I think it's the ego of the corporate officers in charge of the company. They want to virtue-signal that they’re trying to make the world a better place, but more importantly, they want to fend-off any stories like the one that came out last year.
We learned that PETA did an investigation and found that “chained monkeys had been used to pick coconuts for major suppliers in Thailand.”
Oh, the humanity!
Because I’m pretty confident that whether Costco is buying that coconut milk or someone else, those Thai farmers are going to keep using monkey ‘slave labor.’ And really...how is that kind of work any different from what we force dolphins to do at Sea World, or elephants at the circus, or even seeing-eye dogs?
I guess if you have a chain around your neck it’s wrong; but a leash is perfectly alright.
Overall, I think these companies made a huge mistake. They want to do the right thing, but in trying to do so, they’ve done the wrong thing.
I’d like to take a brief moment to discuss one more thing, something not really related...but sort of.
It’s a different kind of broken contract.
Over 13,000 kids in this state are being raised by their grandparents, mainly because their own parents are struggling with addiction...meaning they can’t take care of them, they’re in prison, or they’re dead.
Imagine being in your 60s, you raised your own kids, and then you get a call one night telling you that you’ll now be raising your grandkids.
That’s gotta be tough, and these older Montanans need help. The Montana Area Agencies on Aging Association (M4A) is currently doing a year-long survey to figure out the extent of this problem, how it’s affecting the young kids, and how it’s impacting the older folks.
Montana is relatively well-off when it comes to this national crisis. I say this because we have 230,000 people under the age of 18 in this state, meaning the 13,000 being raised by their grandparents represents just 5% of all kids in the state.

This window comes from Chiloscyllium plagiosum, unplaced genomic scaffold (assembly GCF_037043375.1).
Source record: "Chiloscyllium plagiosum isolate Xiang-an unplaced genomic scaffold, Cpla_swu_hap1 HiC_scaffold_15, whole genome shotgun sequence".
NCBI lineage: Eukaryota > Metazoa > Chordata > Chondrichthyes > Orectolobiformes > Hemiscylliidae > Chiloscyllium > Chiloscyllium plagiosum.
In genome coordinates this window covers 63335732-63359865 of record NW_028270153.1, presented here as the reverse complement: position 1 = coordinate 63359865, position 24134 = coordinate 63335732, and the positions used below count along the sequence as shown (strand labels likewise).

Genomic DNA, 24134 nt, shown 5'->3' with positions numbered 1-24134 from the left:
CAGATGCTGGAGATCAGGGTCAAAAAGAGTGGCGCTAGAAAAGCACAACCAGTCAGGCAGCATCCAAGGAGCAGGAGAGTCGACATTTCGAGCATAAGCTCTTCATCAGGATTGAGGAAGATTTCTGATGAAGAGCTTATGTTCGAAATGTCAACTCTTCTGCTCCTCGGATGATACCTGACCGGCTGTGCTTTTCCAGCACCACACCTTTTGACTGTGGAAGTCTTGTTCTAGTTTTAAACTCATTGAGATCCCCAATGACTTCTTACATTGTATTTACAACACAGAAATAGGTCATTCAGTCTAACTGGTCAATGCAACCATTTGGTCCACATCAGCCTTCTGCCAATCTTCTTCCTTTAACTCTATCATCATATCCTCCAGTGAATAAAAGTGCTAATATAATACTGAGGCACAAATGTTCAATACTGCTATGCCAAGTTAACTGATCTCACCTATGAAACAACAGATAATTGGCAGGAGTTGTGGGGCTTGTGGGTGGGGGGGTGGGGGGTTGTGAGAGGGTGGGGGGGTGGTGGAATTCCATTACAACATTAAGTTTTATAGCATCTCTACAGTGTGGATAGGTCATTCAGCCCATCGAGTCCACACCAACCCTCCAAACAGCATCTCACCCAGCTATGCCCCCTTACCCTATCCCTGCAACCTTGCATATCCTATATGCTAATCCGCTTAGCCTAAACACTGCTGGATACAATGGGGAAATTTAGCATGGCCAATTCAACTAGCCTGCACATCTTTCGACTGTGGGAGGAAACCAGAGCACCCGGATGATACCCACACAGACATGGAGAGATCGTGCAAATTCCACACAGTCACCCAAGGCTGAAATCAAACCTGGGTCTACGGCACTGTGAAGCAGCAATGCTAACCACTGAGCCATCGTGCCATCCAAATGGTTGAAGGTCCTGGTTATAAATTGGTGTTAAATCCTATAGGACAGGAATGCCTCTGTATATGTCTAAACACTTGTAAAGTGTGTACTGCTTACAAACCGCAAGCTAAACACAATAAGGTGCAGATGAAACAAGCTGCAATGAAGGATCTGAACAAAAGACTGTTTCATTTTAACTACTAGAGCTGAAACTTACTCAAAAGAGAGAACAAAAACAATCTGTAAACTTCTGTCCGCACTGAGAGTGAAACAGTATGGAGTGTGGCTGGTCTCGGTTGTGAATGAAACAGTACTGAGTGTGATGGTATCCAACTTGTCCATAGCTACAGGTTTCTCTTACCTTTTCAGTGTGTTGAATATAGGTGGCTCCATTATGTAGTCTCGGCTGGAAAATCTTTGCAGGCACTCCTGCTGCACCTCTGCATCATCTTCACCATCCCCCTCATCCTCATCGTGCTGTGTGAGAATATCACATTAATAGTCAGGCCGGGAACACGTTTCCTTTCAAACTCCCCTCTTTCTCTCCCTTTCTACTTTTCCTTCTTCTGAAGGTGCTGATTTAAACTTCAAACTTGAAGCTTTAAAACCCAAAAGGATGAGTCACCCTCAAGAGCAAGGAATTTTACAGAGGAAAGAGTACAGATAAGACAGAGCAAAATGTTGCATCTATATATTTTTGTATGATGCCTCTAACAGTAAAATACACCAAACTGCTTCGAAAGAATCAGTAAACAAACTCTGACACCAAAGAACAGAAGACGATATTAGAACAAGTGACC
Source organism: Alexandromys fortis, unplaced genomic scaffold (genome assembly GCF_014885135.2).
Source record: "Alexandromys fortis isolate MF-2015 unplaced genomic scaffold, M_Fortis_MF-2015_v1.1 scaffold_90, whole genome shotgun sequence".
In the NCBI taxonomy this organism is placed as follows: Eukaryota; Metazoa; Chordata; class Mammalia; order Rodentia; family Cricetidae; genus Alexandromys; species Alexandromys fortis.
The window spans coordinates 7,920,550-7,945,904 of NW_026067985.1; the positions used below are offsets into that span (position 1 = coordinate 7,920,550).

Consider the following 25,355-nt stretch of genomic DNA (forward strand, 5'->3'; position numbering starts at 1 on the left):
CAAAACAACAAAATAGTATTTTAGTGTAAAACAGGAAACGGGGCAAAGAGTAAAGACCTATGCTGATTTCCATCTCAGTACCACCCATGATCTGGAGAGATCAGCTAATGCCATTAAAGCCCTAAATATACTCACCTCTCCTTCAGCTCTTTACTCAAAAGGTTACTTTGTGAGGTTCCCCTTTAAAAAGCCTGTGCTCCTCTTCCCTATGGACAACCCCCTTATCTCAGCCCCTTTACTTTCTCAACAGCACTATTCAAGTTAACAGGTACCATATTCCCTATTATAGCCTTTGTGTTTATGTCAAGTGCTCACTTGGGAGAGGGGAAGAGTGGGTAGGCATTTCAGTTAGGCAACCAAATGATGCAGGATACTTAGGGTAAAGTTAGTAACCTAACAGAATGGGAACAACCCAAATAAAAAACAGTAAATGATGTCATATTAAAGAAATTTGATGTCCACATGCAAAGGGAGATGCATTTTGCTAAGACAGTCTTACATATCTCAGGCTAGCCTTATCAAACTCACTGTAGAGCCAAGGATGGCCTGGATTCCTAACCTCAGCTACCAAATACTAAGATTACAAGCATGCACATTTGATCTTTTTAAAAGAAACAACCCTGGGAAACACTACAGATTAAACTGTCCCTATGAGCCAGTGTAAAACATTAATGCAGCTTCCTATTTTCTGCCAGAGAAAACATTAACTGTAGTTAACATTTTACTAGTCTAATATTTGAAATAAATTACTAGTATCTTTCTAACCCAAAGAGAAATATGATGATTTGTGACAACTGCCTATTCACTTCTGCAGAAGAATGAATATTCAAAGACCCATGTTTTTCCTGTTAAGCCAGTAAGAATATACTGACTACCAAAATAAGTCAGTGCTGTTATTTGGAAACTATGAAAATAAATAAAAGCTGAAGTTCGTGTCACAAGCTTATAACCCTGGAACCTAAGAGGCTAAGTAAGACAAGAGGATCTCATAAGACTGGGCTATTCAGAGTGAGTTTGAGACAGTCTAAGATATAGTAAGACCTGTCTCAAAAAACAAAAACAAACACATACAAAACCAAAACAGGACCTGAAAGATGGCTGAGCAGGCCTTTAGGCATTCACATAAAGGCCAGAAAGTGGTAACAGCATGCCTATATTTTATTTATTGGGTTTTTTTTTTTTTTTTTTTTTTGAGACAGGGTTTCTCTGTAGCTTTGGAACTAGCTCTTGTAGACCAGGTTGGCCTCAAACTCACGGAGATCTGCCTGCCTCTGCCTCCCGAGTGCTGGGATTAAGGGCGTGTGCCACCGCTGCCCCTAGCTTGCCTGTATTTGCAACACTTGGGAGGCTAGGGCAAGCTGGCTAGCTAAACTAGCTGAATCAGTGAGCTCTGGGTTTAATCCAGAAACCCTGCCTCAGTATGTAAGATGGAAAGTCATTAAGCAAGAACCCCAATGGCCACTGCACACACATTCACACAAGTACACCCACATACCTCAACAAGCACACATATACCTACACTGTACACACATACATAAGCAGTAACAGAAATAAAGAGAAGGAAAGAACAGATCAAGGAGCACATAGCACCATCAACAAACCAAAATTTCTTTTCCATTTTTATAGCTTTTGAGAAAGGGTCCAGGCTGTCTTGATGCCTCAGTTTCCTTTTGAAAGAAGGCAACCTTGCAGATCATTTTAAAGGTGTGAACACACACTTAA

That doesn’t make it any easier for the grandparents doing that work right now. It’s almost guaranteed that one of those older Montanans will have to rejoin the workforce if that happens.
Nationally, we know that 2.6 million kids are being raised by grandparents. Much of this comes about because of the 71,000 overdose deaths we’re having each year, with 70% of those coming from opioids.
That comes out to over 2% of kids in this country that are being raised by grandparents.
I’m very worried about this.
We know that “children in grandparent-led households are six times more likely to have had a parent or guardian serve time in jail, and four times more likely to have lived with someone who has a drug or alcohol problem,” and that “these kids are almost twice as likely to be diagnosed with attention-deficit/hyperactivity disorder (ADHD).”
So they’ve experienced trauma, they’ll likely be labeled as troublemakers in school, put on mind-altering drugs like Ritalin, and their learning will likely be slower than their peers.
Seems like these kids will be the most likely to end up in our state prison system, working jobs in the cafeteria or laundry...anywhere but the now-defunct dairy program.
At least these kids have family. Imagine being one of the 3,267 kids in our foster care program.
Want something worse than that?
Being one of the hundreds that doesn’t have a foster home, and has to live and sleep in some state-run or non-profit group home for unwanted kids.
We have nearly 3,500 foster kids but just 900 foster family homes to put them in.
Short-term, we’re able to contain these issues before they become problems, and that way we don’t have to acknowledge them or think about them.
But long-term - in a few years in some cases - these problems will bubble to the fore, and it’ll cost our state more money, which you’ll pay for in higher taxes.
Sadly, that’s the only reason many will ever take notice of this issue - when it begins to impact their own finances.